I have not been able to get this idea of invisibility out of my head since I mentioned it in yesterday’s post, so there is clearly something more here for me to explore about this idea. It’s not a new idea. I’ve been struggling for some time with this feeling. I alternate between trying to ignore it and doing things to try to make new connections with people so that I feel less invisible. Neither approach is working, so it’s time to develop a new approach.

To set the stage for this, I have first taken a good hard look at the factors that are creating this feeling of invisibility in my life. There are a number of them—some under my control, some not.

I will acknowledge up front that some of this is just due to my way of being in the world. I am an extreme introvert. I love my solitude, I am difficult to get to know (not intentionally—it’s just a typical INFJ trait), I don’t care for most social activities because I really prefer deep one-on-one discussions as about my only form of socializing (and these opportunities are limited), I have trouble joining and staying involved in groups because they so often involve a lot of small-talk-type socializing that I don’t do well, and I’ve been going through so much change that all of these tendencies have been even more exaggerated than usual. I just don’t have the energy to put into social activities while also coping with all this transformation; it’s all going toward inner growth.

The downside of this much solitude, however, is that I have few friends. And the few friends I do have tend to be extremely busy people who don’t have much time. Even conversations (by phone, IM, email, or other virtual means) are often frequently interrupted or carried out when the other person is experiencing a lot of distraction from their other commitments. I understand this, and I am grateful for the time that these friends do create to connect with me, but I also know that I almost never have their full attention. For someone who tends to relate to others preferentially in a soul-deep kind of way, this is hard for me. (But I do recognize that this is due to my limitations and ways of interacting, not anyone else’s.)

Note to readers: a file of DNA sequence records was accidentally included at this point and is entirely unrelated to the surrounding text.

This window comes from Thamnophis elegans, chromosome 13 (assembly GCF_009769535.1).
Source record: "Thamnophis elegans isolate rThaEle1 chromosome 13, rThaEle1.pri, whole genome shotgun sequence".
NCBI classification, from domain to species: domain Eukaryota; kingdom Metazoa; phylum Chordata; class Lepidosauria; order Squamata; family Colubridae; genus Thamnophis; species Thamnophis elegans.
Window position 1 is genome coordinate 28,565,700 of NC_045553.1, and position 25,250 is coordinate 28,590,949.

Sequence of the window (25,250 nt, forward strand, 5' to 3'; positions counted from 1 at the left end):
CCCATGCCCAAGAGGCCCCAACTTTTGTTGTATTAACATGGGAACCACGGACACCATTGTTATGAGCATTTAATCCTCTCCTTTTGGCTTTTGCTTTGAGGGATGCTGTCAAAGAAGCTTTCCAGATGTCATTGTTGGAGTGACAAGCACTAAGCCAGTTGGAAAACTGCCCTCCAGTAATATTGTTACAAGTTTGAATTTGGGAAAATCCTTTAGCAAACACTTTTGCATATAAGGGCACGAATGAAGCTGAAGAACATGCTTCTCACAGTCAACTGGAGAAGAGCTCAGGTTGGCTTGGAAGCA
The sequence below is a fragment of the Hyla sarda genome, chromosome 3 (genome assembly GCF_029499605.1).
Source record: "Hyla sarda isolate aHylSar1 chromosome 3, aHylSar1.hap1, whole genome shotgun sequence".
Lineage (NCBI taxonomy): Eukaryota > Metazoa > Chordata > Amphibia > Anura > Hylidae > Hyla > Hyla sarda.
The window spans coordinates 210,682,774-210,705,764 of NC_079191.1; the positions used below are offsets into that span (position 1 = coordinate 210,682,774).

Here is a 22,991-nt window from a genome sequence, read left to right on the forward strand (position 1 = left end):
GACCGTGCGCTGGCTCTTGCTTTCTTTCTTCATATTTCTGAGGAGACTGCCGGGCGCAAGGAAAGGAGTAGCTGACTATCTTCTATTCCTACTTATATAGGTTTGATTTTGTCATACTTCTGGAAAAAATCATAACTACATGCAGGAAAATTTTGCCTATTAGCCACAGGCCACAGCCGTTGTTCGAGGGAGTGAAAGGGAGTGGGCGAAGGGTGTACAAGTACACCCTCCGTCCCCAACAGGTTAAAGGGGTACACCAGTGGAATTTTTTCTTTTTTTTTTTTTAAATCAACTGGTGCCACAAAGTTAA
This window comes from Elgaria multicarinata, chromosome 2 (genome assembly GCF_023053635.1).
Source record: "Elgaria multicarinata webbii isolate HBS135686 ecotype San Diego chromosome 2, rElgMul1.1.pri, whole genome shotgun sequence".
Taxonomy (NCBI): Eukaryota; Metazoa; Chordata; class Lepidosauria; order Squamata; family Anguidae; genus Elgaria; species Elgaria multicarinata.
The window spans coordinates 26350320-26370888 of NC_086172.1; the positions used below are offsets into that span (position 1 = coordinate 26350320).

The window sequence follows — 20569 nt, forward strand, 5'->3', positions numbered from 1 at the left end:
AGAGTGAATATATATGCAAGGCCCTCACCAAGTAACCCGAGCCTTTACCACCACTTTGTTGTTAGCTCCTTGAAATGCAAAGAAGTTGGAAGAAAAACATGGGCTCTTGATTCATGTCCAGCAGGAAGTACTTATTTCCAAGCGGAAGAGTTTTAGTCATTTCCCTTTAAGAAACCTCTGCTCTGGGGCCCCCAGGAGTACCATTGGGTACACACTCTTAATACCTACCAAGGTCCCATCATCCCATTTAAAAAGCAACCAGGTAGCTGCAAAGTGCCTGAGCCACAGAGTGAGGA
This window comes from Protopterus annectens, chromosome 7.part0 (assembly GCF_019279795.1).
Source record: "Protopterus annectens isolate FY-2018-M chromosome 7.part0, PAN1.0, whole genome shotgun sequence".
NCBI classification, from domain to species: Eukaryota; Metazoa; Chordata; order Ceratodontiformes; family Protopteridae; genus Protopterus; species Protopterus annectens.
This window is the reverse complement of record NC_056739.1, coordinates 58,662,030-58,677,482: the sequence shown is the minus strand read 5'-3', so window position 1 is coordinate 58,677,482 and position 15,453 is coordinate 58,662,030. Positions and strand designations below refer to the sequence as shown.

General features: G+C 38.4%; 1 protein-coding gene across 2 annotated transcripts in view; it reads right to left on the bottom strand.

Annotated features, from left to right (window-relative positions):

I also face challenges in my current work situation in that it is only my boss and I in our office, and she is away the vast majority of the time. Since I also live alone, this means that I can go days at a time without having a face-to-face interaction with anyone. While I don’t mind the solitude and the freedom from small talk, it does make me feel invisible when I have gotten my hair cut, have a new outfit, dressed up especially nice, or even have some significant wound from yard care (or cat care), and there is absolutely no one to notice or comment on it. It’s like being a ghost in my own life some days. This particular issue will likely improve with my upcoming change in my work situation since I’ll be part of a larger organization where there are at least more people in the building that I might run into in the halls now and again.